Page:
Earlier proposed protectors are disclosed in the prior art. U.S. Pat. No. 5,072,979 to Swinton discloses a protective structure with magnets for securing the structure to an automobile side panel. The protective structure remains attached to an automobile when it is driven. U.S. Pat. No. 3,378,296 to Crocker discloses a vehicle bumper cushion with hook members for clamping and securing the cushion to a bumper, which cushion remains attached to an automobile when it is driven. U.S. Pat. No. 5,618,073 to Criscione discloses a fabric or leather automobile bumper protector for shielding a rear bumper. The Criscione protector, which remains attached to an automobile when it is driven, is held in place across the rear bumper by straps which are looped through specially configured external attachment handles affixed to each of the automobile's rear wheel wells. Thus the automobile requires modification; specifically, the handles must be permanently mounted within the wheel wells, e.g., by the use of sheet metal screws. The location of the handles leaves little room for a user's fingers to manipulate the straps thereon.
The present invention comprises an improved external cushion protector for automobile bumpers and for the surrounding portions of automobile bodies. It is more quickly, more easily, and more safely attachable to and detachable from a parked automobile. The improved cushion protector of the present invention is specially configured for parked automobiles, especially the rear bumpers thereof, and fits the bumpers of most makes and models of modern automobiles without modification to their bodies. It is portable, is easily stored, and is easily and quickly attached to and detached from an automobile body. Because the cushion protector is not designed to remain attached to a vehicle when it is driven, the protector has securing means (for securing the protector upon an automobile) which advantageously are not required to hold the protector to the vehicle as tightly as other designs, e.g., the Criscione device. The securing means of the present protector are thus especially easily and quickly attached to the automobile. The protector includes no components which might otherwise remain visible after the protector is detached from the vehicle. In a preferred embodiment, the cushion protector is collapsible in order to allow still simpler and less conspicuous storage and transport and to occupy less space inside an automobile trunk when not in use.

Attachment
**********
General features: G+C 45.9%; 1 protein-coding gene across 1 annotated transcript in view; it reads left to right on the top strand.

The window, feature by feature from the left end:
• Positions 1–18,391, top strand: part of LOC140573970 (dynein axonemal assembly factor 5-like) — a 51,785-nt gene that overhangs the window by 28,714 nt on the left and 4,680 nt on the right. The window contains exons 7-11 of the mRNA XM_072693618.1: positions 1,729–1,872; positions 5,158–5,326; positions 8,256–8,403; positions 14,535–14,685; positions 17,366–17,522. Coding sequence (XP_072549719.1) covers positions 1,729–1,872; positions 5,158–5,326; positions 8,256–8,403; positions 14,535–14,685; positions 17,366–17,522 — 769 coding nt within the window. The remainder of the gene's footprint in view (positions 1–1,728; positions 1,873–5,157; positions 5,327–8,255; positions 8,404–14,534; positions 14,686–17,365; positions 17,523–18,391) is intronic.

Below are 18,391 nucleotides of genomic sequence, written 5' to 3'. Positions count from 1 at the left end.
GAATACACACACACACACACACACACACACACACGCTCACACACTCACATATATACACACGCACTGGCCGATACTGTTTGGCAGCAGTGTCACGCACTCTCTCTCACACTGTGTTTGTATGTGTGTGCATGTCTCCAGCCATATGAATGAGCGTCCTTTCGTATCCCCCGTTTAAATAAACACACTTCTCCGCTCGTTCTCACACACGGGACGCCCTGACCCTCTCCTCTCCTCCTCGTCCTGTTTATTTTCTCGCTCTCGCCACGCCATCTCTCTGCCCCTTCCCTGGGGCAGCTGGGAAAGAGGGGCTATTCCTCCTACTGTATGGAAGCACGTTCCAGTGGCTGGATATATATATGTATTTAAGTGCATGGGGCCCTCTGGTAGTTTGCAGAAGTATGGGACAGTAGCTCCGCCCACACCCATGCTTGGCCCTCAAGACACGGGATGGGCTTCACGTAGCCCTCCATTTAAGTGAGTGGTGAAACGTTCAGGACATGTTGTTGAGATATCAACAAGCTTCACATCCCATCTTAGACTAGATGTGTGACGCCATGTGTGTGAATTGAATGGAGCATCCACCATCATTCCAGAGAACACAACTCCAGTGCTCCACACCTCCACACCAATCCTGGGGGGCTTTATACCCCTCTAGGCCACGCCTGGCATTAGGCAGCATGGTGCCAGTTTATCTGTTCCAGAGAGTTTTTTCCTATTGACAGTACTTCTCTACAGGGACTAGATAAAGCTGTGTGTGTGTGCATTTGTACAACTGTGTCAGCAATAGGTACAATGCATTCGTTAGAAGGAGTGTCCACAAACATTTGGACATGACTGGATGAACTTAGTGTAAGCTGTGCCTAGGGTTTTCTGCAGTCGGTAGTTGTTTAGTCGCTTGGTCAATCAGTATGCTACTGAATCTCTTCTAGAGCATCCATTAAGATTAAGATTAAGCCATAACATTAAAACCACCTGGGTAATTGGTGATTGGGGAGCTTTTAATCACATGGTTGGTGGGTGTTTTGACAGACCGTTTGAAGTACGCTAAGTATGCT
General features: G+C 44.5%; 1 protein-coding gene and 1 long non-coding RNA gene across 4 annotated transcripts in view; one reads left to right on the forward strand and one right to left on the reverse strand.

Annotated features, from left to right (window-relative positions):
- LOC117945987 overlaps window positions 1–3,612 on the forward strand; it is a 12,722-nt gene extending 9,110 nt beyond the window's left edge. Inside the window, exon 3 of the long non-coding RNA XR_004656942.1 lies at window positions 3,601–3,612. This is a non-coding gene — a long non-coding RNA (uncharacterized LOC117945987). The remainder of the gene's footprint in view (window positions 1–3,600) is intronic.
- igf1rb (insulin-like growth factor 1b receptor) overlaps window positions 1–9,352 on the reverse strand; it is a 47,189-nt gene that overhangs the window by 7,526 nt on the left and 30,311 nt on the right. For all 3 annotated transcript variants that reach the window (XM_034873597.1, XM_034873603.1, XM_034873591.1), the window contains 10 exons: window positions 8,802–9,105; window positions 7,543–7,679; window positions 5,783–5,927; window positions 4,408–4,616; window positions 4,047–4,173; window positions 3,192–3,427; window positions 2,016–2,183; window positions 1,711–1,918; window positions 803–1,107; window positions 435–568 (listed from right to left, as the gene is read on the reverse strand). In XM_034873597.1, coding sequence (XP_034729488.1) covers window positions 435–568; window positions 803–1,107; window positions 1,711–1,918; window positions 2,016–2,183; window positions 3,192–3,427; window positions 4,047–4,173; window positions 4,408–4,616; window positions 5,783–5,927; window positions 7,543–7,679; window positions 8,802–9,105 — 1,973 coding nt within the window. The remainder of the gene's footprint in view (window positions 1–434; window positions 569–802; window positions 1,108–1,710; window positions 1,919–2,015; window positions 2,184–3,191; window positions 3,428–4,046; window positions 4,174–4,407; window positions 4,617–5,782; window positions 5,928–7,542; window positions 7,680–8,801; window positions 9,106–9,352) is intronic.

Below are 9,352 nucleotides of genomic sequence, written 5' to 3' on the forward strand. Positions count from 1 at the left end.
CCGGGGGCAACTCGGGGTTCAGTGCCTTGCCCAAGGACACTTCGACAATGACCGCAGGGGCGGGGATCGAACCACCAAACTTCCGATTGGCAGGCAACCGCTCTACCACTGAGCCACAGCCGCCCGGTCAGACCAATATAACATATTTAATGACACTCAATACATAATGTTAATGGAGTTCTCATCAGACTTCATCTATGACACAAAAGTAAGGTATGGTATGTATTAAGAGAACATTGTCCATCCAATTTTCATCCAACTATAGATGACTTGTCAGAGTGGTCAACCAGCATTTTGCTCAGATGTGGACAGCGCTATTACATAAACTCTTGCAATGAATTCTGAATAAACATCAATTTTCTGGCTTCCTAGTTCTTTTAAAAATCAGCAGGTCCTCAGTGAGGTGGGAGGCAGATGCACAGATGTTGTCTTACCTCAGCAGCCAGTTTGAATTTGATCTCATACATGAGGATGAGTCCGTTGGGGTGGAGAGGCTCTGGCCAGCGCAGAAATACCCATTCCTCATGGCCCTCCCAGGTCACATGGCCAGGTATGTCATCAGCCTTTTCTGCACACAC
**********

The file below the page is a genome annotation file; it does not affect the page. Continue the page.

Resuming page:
As a very important aspect of the present invention, the securing means include supporting mechanisms specially configured for attachment to the trunk or hatch space of a parked automobile. (Hereinafter, the phrase “trunk door” encompasses hatch doors, tailgates, and the like for respective automobiles of different types.) The supporting mechanisms advantageously provide the function of supporting the weight of the cushion in order to hold the cushion securely upon the rear bumper. The supporting mechanisms are advantageously attached to the rear portions of a parked automobile in a manner which prevents the removal of the protector unless and until the trunk door is opened (presumably by an authorized user of the vehicle). The cushion is preferably composed of three interconnected segments of a rigid material, and the supporting mechanisms are preferably flexible. The cushion may also be configured to protect regions of the automobile body in addition to the bumpers, e.g., regions of the body proximate the front and rear bumpers.
FIG. 1 is a perspective view of the cushion protector of the present invention.
FIG. 2 is a perspective view of the cushion protector of FIG. 1 attached to the rear region of an automobile.